- Wider Internet access
- Costs reduction of electronic equipment
- Dynamic deployment of 4G
- Sharp growth in the African market
- Saturation of some hardware markets (tablets, smartphones, PC) in developed countries
- Increasing competitive pressures for telecoms and manufacturers
ICT: Net profits
(Profits / Turnover)
The information and communications technologies sector, which represents a market worth $3,400 billion in 2016, contracted slightly in 2016 (-0.3%). Credit risk also increased significantly.
The mobile peripherals market (telephone, tablets, computers) is thought to have reached a peak in revenues ($645 billion in 2015). While the saturation of certain hardware markets has continued in line with the increase in the penetration rate, the increase in the smartphone penetration rate is beginning (shipments increased by 3.1% in 2016 according to IDC). The second-hand market has grown quickly (+50% in 2016) to represent 7% of smartphones sold. The Chinese market’s growth, rapid up to now, stagnated in 2016 with smartphone sales growth of +0.4% (versus +20% in 2014). However, the deployment of 4G is bolstering replacement spending on equipped terminals. The largest growth drivers are the Internet of things and applications for the automotive and industrial sectors.
Growth in Internet traffic has been particularly boosted by wider Internet access (falling prices of terminals, infrastructure development), but also by the increase in its use (replacement of voice communications, HD video, mobile payment). The volume of data exchanged via the Internet is expected to triple by 2019, when one in two individuals will be an Internet user (Cisco).
This context increases credit risk by heightening competitive pressures between telecom operators and manufacturers and encouraging consolidations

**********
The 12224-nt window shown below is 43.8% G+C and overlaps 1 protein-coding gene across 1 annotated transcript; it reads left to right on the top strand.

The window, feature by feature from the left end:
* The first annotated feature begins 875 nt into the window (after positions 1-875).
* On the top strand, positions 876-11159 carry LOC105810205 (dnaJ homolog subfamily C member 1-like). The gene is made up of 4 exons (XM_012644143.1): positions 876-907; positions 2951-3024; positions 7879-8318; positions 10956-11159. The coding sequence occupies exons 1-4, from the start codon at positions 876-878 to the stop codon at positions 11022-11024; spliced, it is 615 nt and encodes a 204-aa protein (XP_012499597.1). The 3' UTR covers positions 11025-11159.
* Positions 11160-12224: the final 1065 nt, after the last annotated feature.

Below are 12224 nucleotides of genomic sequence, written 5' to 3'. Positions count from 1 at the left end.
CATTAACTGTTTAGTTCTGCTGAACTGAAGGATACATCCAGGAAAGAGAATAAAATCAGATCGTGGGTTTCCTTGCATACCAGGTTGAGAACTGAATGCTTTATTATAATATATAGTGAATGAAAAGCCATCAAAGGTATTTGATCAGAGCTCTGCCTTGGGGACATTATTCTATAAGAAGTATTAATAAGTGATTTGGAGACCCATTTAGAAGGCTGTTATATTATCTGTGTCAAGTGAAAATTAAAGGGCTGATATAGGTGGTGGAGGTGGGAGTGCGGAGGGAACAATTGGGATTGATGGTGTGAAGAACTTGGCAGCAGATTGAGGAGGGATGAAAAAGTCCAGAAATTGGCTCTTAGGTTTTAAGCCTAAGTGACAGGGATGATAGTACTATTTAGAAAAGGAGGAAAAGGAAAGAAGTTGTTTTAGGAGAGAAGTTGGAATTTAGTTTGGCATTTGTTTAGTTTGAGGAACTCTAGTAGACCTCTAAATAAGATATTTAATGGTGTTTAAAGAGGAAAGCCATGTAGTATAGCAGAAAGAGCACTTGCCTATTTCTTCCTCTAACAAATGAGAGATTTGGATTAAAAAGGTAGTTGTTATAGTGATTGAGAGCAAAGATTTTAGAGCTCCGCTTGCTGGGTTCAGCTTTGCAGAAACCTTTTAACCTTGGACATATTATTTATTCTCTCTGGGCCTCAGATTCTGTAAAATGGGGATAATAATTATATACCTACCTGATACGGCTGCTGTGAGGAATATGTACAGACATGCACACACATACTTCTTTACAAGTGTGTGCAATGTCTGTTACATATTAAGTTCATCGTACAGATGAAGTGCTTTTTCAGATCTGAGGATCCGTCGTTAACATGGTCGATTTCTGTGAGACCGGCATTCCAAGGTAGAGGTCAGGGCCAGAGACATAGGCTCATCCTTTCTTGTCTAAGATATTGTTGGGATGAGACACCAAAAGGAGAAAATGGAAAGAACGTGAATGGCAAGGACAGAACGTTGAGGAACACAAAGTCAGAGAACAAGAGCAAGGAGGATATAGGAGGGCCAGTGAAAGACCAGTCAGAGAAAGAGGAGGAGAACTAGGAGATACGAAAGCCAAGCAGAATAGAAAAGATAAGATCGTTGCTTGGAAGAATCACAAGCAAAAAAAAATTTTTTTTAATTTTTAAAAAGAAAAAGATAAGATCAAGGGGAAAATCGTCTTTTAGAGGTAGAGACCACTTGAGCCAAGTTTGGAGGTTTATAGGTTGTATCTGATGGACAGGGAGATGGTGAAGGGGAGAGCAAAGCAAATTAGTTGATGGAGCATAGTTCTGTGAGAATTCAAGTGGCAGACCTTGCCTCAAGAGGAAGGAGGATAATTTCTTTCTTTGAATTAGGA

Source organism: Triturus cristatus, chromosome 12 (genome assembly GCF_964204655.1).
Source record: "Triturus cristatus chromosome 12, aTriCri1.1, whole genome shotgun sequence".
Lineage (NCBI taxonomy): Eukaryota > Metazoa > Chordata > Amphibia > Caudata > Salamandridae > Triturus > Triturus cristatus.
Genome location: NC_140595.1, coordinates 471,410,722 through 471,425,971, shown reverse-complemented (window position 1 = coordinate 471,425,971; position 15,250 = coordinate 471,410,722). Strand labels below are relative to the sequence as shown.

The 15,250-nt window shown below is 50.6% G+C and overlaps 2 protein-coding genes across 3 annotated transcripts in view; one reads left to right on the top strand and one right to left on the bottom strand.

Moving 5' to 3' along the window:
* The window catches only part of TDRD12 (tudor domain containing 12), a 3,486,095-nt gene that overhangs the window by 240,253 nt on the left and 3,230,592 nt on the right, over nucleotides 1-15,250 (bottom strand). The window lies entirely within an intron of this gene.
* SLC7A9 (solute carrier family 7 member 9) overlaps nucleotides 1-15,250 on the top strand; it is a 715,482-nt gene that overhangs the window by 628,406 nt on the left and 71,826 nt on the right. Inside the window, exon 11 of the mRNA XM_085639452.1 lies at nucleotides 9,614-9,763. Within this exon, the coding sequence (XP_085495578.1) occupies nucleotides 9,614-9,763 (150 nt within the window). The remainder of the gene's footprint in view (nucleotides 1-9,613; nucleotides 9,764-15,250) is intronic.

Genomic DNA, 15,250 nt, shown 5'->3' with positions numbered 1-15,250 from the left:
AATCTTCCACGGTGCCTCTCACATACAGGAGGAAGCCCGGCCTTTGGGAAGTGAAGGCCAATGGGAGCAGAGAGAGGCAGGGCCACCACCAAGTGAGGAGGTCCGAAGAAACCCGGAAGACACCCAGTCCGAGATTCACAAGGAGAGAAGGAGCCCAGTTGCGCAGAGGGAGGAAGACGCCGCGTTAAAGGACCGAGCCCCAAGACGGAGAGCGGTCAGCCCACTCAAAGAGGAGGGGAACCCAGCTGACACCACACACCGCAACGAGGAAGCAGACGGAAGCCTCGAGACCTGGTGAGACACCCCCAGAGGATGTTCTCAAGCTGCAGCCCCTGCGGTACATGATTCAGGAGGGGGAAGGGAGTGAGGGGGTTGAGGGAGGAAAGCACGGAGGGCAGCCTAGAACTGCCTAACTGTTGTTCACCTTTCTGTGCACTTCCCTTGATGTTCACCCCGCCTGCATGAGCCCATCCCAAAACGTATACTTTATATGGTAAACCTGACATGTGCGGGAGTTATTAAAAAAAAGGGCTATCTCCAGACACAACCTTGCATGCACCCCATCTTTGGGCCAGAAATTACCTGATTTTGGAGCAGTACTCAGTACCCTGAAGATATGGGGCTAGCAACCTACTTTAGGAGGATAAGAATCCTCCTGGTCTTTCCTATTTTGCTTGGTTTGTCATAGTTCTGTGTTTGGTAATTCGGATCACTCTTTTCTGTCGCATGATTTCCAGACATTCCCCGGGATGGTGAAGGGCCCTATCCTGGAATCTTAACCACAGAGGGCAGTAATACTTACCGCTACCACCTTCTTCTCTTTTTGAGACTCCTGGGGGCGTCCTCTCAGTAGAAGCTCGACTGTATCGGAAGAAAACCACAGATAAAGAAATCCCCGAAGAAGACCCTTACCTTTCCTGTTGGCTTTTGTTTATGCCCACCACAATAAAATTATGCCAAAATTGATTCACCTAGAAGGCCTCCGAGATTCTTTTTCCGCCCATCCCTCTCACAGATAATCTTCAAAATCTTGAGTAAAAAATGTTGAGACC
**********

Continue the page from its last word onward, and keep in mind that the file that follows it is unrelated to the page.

As sales growth is decreasing worldwide, the competitive pressures on the market actors are increasing. In China, the increase in the number of smartphone manufacturers squeezed the sector’s margins in 2016, pointing to a consolidation move in 2017.
On the whole, the manufacturers have been affected by the fall in PC sales and the slowdown in smartphone sales. The South Korean giant Samsung’s turnover fell -7% in third quarter 2016 (over one year). It nevertheless confirmed its leading position in 2016 on the smartphone market, with a 21% market share (IC Insight). Prices will continue to decline in 2017 in an environment of increased competition. US company Apple also saw a 7.7% decline in its turnover over the 2016 financial year. Sales of iPhones are struggling with a 5% decrease in Q4 2015 compared with Q4 2014, or 45 million units sold.
The number of Chinese actors in the smartphone sector has increased significantly. Out of the top 12 global telephone makers, eight are Chinese, with cost compression strategies and innovative distribution channels, which allow prices to decrease but generate bankruptcy risks. Lenovo, the number 4 mobile phone manufacturer in 2015, is thought to stand in number 9 position in 2016 with a 26% decline in sales according to IC Insight.
The semiconductor sector, which is still dynamic, remains very competitive. One of the US leaders, Qualcomm, which posted a -7% decrease in its turnover over the 2016 financial year, adjusted its cost structure, particularly by eliminating 4,500 jobs (15% of its workforce). It then bought out Dutch group NXP for $47 billion. The new group should generate around $30 billion in turnover and will be diversified particularly through the equipping of mobile devices, automobiles, and the Internet of things. Competition in the sector will be further exacerbated with the entry of Chinese actors in semiconductor memory. According to TrendForce, Chinese manufacturers consumed $18.7 billion worth of semiconductor memory in 2015 (24% of global production). In 2020, 70% of semiconductor memory consumption will come from Chinese companies.